Sometimes it feels as if all I do is eat and exercise. It isn’t exactly the case, but as a restaurant critic responsible for a weekly review and multiple weekly blog posts about my city’s dining scene, I have to eat out a lot. And because I have no desire to fall on the wrong side of the statistics in our nation’s obesity epidemic, I also think a lot about all the calories I’m consuming while eating out.
Even so, despite my personal plight, I’m conflicted about the current push (both governmental and societal) to have restaurants offer healthier alternatives.
Personally, I would appreciate less-fattening food, and in the fast-casual world it makes a lot of sense to give consumers a choice about what they’re eating. I rarely eat fast food, but when I do (say, while on a long road trip), I gravitate to healthier options and hate it if there are none available. I also know that fast food is an easy and affordable way for many folks to feed their families—and in that regard, it has a responsibility to offer some healthy options.
But what about in full-service restaurants? Especially those that are more likely to be special-occasion destinations?
I eat in these places four or five times a week, but most people aren’t indulging in fine dining that often. If you’re out for your one special meal of the week, or month, or year, are you really thinking about healthy choices?
Next year, new rules will require any restaurant with more than 20 units to post calorie counts on menus. And yet, studies have shown that those calorie counts do very little to change the way customers order. This is partly just common sense—few people walk into a burger shack looking for health food. And I’m about as likely to order from the “healthy choices” section of a full-service restaurant’s menu as I am to order from the kid’s menu. Dining out is supposed to be about being pampered and indulging, not about being virtuous.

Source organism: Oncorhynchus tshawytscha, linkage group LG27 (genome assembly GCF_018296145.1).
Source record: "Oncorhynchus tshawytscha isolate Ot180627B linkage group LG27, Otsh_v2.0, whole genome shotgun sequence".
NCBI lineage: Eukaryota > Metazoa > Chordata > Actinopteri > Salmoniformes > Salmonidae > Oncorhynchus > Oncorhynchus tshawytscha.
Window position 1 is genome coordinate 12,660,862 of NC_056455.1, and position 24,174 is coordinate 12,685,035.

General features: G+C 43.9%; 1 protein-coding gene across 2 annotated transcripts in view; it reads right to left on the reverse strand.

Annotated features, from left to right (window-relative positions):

Yet, I appreciate it when I leave a restaurant feeling well-fed but not overstuffed. And despite the research stating that consumers basically don’t care about calorie counts, the pressure is only going to increase for restaurants to provide healthy menu options.
I don’t want to get all conspiracy theory here, but it’s unlikely the calorie-counts law will be the end of regulation and legislation regarding restaurant food and health.
With that in mind, I’d like to offer some advice on how to provide healthy food while maintaining quality and interest, and without making your customers feel like they’re being any less pampered.
First of all, vegetables are delicious. They’re also good for you. This sounds like very simple stuff, but you’d be amazed how often restaurants forget it. Broccoli is great and iceberg lettuce has its place, but there’s a whole world of vegetables out there that are versatile, inexpensive, and wonderful.
If the vegetables on your menu come down to mashed potatoes and a few boring salads, you need to branch out. Some of the most creative cooking is produced by chefs who are doing new and exciting things with cauliflower, sugar snap peas, fiddlehead ferns, artichokes, okra, asparagus, pumpkin, and more.
Don’t limit yourself to sides. Think about soups, stews, creative salads, veggie hash under proteins, flatbreads, and veggie plates.
The same is true of grains—there are myriad uses for farro, quinoa, black rice, barley, and more. As an accompaniment to fish or meat, they are just as satisfying and far less fattening than butter-and-cream-laden mashed potatoes.
Instead of trying to make things “low fat” that aren’t naturally low fat, just add less actual fat to things that don’t need it. It makes me crazy to see low-fat cheese or boring, skinless chicken breasts on the same menu that deep fries everything else. Balance goes a long way.
Acid is your friend. Many chefs rely on fat because it makes things taste good. But there are other ways to add flavor, and one of the elements I often find missing from the flavor profiles of dishes in American restaurants is acid.
Lemon juice can be just as much of a flavor enhancer as bacon—they’ll result in very different dishes, of course, but one is not necessarily better tasting than the other. And vinegar is more than an ingredient for salad dressing.
Sugar, however, is overused. A pinch of sugar in a great marinara sauce brings out all the other flavors. But I’m baffled as to why so many sauces for savory dishes are stickily sweet. There’s no need for it!
The same goes for salad dressing—why ruin perfectly good salad greens with ultra-sweet dressing? Aggressive sugar should be saved for dessert.
I would never advise restaurants to take that best-selling bacon burger off the menu, or replace french fries with carrot sticks. But there are smart ways you can offer healthy dishes to those who want them, and perhaps even entice the burger-and-fries set to try something new.
Healthy food doesn’t have to feel virtuous. At the best restaurants, even the healthier dishes pamper the diner. At the very least, I guarantee that your local restaurant critic will thank you.